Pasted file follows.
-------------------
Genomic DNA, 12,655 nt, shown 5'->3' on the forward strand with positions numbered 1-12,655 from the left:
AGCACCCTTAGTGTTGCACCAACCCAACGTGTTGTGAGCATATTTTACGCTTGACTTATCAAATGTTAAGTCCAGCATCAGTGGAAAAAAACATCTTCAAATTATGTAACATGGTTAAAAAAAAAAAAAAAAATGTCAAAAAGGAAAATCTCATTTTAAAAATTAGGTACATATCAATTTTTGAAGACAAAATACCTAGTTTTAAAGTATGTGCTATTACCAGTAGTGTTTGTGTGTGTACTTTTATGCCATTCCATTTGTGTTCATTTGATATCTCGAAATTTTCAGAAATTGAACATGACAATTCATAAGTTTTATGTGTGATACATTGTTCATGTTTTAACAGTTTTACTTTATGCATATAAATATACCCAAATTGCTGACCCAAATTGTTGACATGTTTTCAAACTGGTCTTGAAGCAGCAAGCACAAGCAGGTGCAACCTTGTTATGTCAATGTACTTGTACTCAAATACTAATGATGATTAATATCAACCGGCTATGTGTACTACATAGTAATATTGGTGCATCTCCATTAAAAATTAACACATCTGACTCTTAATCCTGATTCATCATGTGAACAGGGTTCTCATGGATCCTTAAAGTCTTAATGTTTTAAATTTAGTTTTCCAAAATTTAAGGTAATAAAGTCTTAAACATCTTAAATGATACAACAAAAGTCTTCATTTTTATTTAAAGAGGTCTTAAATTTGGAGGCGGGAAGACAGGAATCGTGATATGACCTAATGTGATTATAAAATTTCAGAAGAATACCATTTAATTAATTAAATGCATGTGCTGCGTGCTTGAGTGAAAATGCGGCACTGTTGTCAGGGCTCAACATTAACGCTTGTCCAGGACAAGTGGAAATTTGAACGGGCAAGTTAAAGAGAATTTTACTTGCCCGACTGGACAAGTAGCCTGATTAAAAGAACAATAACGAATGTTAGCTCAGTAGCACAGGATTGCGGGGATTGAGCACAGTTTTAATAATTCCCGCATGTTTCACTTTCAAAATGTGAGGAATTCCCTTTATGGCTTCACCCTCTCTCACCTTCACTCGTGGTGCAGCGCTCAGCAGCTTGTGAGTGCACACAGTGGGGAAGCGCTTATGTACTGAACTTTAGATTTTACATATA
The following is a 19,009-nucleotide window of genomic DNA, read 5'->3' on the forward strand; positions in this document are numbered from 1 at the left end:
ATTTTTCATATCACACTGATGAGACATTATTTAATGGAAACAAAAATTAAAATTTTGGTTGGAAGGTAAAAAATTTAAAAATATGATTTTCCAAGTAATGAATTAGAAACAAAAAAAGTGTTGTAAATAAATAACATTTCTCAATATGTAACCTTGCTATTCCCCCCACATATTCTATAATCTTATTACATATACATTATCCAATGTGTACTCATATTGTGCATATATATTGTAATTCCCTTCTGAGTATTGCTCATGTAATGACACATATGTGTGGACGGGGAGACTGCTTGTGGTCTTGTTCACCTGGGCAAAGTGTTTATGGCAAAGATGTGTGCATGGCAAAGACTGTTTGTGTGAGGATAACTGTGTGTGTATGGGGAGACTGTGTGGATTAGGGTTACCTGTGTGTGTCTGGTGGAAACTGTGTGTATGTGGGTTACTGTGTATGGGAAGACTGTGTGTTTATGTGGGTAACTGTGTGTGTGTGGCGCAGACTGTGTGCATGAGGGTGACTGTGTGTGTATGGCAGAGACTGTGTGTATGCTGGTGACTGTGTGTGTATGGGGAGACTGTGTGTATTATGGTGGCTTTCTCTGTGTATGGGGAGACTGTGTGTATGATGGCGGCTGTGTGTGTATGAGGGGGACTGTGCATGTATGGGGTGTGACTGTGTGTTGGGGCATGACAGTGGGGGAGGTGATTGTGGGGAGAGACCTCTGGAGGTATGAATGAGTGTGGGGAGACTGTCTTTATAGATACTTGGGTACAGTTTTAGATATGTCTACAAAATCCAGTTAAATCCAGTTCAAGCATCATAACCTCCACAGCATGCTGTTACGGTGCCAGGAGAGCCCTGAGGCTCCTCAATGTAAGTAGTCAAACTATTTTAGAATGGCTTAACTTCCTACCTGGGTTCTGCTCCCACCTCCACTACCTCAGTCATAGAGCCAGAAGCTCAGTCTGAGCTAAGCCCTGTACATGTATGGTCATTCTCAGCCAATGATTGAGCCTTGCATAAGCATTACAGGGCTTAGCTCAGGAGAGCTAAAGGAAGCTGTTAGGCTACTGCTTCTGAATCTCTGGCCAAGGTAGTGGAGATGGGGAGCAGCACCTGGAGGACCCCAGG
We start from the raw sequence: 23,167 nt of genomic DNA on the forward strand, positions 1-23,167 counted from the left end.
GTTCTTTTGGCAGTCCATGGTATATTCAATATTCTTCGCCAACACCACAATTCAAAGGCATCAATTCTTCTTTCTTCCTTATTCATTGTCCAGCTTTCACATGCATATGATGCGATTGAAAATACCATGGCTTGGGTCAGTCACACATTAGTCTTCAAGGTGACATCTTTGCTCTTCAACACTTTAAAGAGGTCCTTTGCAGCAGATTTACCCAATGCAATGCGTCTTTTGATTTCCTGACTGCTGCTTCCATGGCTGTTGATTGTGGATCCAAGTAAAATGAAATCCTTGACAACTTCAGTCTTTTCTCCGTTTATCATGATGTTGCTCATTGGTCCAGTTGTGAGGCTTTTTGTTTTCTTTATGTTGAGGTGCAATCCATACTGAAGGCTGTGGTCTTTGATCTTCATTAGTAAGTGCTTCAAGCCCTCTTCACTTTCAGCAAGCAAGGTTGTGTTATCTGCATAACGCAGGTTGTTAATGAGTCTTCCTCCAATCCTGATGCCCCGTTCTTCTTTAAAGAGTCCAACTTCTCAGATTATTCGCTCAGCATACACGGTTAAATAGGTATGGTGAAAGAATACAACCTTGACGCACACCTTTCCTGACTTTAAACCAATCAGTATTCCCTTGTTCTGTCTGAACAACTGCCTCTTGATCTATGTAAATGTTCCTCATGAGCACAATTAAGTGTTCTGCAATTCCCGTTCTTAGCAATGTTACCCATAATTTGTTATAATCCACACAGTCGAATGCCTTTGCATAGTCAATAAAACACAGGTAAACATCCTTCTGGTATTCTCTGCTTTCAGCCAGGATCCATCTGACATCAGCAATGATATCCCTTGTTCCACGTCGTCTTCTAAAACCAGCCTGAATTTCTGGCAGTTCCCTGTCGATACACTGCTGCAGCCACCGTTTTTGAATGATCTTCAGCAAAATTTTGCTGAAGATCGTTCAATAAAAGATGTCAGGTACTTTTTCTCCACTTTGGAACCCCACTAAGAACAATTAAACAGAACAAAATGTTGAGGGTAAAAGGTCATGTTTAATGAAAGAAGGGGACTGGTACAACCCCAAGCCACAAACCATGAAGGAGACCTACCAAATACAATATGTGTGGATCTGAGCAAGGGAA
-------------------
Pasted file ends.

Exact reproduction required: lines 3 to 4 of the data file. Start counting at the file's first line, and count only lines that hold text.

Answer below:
The following is a 19,009-nucleotide window of genomic DNA, read 5'->3' on the forward strand; positions in this document are numbered from 1 at the left end:
ATTTTTCATATCACACTGATGAGACATTATTTAATGGAAACAAAAATTAAAATTTTGGTTGGAAGGTAAAAAATTTAAAAATATGATTTTCCAAGTAATGAATTAGAAACAAAAAAAGTGTTGTAAATAAATAACATTTCTCAATATGTAACCTTGCTATTCCCCCCACATATTCTATAATCTTATTACATATACATTATCCAATGTGTACTCATATTGTGCATATATATTGTAATTCCCTTCTGAGTATTGCTCATGTAATGACACATATGTGTGGACGGGGAGACTGCTTGTGGTCTTGTTCACCTGGGCAAAGTGTTTATGGCAAAGATGTGTGCATGGCAAAGACTGTTTGTGTGAGGATAACTGTGTGTGTATGGGGAGACTGTGTGGATTAGGGTTACCTGTGTGTGTCTGGTGGAAACTGTGTGTATGTGGGTTACTGTGTATGGGAAGACTGTGTGTTTATGTGGGTAACTGTGTGTGTGTGGCGCAGACTGTGTGCATGAGGGTGACTGTGTGTGTATGGCAGAGACTGTGTGTATGCTGGTGACTGTGTGTGTATGGGGAGACTGTGTGTATTATGGTGGCTTTCTCTGTGTATGGGGAGACTGTGTGTATGATGGCGGCTGTGTGTGTATGAGGGGGACTGTGCATGTATGGGGTGTGACTGTGTGTTGGGGCATGACAGTGGGGGAGGTGATTGTGGGGAGAGACCTCTGGAGGTATGAATGAGTGTGGGGAGACTGTCTTTATAGATACTTGGGTACAGTTTTAGATATGTCTACAAAATCCAGTTAAATCCAGTTCAAGCATCATAACCTCCACAGCATGCTGTTACGGTGCCAGGAGAGCCCTGAGGCTCCTCAATGTAAGTAGTCAAACTATTTTAGAATGGCTTAACTTCCTACCTGGGTTCTGCTCCCACCTCCACTACCTCAGTCATAGAGCCAGAAGCTCAGTCTGAGCTAAGCCCTGTACATGTATGGTCATTCTCAGCCAATGATTGAGCCTTGCATAAGCATTACAGGGCTTAGCTCAGGAGAGCTAAAGGAAGCTGTTAGGCTACTGCTTCTGAATCTCTGGCCAAGGTAGTGGAGATGGGGAGCAGCACCTGGAGGACCCCAGG